Tesla Battery Day Starts Tuesday. Here’s How To Watch.

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Tesla’s highly anticipated battery technology day begins Tuesday, where it will be held together with the company’s annual shareholder meeting.



(ticker: TSLA) shareholder meeting starts at 4:30 p.m. EST. Investors can watch on the web by accessing this link or by navigating through the Tesla investor relations site.

“So much has been written on Tesla’s upcoming battery day that offering yet another detailed set of expectations would be repetitive,” writes JMP Securities analyst Joseph Osha in a Friday research report. He’s focused on three things: new battery chemistries, larger batteries, and a plan to eliminate transition metals from cells. “All of this drives higher energy density per unit of weight, and lower cost per unit of stored energy.”

Lower costs and more power help electric vehicles compete with traditional gasoline-powered cars. Osha rates Tesla shares the equivalent of Hold, but doesn’t publish a price target for the stock.

Transition metals are elements in the middle of the periodic table such as Cobalt. Tesla management has talked about reducing Cobalt usage for years, mainly for cost. Cobalt can cost $30,000 to $40,000 a ton. That’s more than other metals cost including other elements used such as nickel.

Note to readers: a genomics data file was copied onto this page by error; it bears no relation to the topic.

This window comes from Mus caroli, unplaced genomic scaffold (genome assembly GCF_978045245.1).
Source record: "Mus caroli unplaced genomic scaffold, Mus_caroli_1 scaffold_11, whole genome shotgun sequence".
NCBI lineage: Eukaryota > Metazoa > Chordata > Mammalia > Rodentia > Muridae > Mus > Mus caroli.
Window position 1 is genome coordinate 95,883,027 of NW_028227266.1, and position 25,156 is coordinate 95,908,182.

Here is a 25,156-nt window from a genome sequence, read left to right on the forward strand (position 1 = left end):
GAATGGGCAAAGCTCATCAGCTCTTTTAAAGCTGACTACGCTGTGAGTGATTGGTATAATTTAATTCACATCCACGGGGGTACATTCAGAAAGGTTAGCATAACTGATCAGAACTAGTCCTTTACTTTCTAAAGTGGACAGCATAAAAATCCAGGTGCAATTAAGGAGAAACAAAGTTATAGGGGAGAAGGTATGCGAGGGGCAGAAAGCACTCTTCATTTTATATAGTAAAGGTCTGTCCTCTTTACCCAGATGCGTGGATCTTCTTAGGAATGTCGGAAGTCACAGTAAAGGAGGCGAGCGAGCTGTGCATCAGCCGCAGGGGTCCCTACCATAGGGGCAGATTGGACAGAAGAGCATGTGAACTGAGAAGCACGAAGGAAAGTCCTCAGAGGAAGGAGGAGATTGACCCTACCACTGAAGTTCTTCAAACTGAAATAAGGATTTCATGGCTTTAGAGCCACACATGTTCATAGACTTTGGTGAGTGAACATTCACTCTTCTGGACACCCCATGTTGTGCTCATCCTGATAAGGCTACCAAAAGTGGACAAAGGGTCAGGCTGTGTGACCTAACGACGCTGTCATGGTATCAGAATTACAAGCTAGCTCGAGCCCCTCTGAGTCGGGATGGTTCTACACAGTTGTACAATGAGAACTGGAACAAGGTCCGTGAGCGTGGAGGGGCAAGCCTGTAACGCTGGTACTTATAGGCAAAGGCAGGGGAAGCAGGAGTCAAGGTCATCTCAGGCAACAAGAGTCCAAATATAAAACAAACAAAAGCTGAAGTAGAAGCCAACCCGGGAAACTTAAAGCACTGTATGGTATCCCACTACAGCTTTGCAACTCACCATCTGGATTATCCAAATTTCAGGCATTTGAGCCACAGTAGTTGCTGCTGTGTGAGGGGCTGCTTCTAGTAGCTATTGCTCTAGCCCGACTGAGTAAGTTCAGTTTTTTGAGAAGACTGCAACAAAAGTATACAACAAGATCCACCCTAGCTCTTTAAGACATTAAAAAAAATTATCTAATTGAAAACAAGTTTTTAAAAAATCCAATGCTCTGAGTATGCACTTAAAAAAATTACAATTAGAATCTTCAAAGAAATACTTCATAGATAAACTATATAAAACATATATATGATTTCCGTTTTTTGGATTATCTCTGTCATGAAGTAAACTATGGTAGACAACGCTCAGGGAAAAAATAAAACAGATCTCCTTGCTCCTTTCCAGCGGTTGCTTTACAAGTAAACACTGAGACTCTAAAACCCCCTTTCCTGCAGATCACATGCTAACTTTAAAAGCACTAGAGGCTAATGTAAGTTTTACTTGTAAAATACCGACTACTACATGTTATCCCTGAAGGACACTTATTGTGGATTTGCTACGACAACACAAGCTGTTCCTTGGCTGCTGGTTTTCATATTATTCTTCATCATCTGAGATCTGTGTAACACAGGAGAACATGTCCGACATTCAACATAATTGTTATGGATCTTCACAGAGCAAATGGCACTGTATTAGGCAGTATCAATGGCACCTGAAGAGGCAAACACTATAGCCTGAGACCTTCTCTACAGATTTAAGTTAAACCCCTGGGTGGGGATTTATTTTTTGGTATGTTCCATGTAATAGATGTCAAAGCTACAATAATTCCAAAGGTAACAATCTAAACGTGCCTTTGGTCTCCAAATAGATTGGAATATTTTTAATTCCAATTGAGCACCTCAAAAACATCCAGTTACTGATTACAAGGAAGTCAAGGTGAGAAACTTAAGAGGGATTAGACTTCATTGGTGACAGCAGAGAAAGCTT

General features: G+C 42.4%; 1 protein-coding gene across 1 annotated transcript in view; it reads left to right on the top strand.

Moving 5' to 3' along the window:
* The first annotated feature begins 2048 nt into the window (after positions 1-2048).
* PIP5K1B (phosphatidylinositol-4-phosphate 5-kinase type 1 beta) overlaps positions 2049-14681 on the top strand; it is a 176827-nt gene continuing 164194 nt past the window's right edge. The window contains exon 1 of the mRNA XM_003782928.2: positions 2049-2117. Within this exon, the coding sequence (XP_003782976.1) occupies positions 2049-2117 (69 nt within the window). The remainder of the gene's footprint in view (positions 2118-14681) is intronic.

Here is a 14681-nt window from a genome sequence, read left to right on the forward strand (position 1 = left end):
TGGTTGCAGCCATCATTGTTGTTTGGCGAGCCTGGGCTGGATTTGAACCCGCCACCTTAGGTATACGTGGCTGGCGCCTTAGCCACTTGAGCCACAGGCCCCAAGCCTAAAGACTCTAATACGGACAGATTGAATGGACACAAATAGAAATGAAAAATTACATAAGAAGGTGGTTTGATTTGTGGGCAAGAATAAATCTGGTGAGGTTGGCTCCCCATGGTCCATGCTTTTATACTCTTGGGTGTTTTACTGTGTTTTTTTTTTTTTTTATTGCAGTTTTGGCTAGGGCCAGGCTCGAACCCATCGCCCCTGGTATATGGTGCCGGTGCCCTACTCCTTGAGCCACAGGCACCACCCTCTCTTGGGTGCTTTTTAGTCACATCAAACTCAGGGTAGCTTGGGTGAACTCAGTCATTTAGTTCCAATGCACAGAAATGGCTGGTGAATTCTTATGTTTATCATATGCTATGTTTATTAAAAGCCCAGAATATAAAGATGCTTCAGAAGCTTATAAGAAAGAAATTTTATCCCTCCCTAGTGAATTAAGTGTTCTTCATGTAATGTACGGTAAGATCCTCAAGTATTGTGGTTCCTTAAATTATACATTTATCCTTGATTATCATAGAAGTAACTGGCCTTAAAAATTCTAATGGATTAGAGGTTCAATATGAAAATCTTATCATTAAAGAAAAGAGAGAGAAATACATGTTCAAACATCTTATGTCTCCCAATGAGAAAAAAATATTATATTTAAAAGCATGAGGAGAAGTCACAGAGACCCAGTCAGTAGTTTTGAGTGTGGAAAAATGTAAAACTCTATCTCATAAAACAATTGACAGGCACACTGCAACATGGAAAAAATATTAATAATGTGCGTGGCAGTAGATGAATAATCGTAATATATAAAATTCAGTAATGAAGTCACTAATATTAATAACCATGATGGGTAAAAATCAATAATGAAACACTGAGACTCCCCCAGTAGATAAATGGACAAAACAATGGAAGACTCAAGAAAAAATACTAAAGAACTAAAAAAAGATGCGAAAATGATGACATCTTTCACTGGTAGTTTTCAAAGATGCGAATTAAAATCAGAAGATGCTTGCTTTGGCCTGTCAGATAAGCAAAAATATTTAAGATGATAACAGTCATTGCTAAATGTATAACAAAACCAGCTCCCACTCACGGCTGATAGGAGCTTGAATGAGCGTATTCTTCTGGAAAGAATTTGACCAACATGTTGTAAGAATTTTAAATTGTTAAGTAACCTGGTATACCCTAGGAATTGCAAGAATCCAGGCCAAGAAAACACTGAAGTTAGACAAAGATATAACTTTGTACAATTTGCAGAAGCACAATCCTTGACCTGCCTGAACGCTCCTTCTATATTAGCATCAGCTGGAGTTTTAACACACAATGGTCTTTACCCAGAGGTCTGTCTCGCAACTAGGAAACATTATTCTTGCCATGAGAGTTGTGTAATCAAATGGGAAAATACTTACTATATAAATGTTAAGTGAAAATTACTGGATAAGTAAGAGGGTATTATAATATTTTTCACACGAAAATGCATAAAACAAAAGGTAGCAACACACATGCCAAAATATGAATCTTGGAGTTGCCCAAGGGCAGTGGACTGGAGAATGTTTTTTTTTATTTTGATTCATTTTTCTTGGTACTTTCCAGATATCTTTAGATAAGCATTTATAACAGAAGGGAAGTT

Coming into the event, expectations are high. Shares are up 121% over the past three months and up 428% year to date as of Friday’s closing price. Both returns far exceed comparable returns of the

S&P 500


Dow Jones Industrial Average

over the same spans.

“We believe the positive news is largely priced into shares post the recent rally,” writes Cowen analyst Jeffrey Osborne in a Friday research report. He is waiting to hear about future manufacturing plans and believes Tesla could take more responsibility for manufacturing battery cells, instead of purchasing batteries from firms such as



Investors can expect Tesla stock to be volatile around the event—but that isn’t new. Tesla stock is roughly four to five times as volatile as other stocks.

One way to measure volatility is to look at stock options pricing. A Tesla call option at the current stock price expiring in December costs roughly costs $95, or about 22% of the current stock price. A


(MMM) call option with the same characteristics costs about 5% of the underlying stock price.

No matter what Tesla says it will do, investors should buckle up. It’s going to be a wild ride.

Write to Al Root at allen.root@dowjones.com

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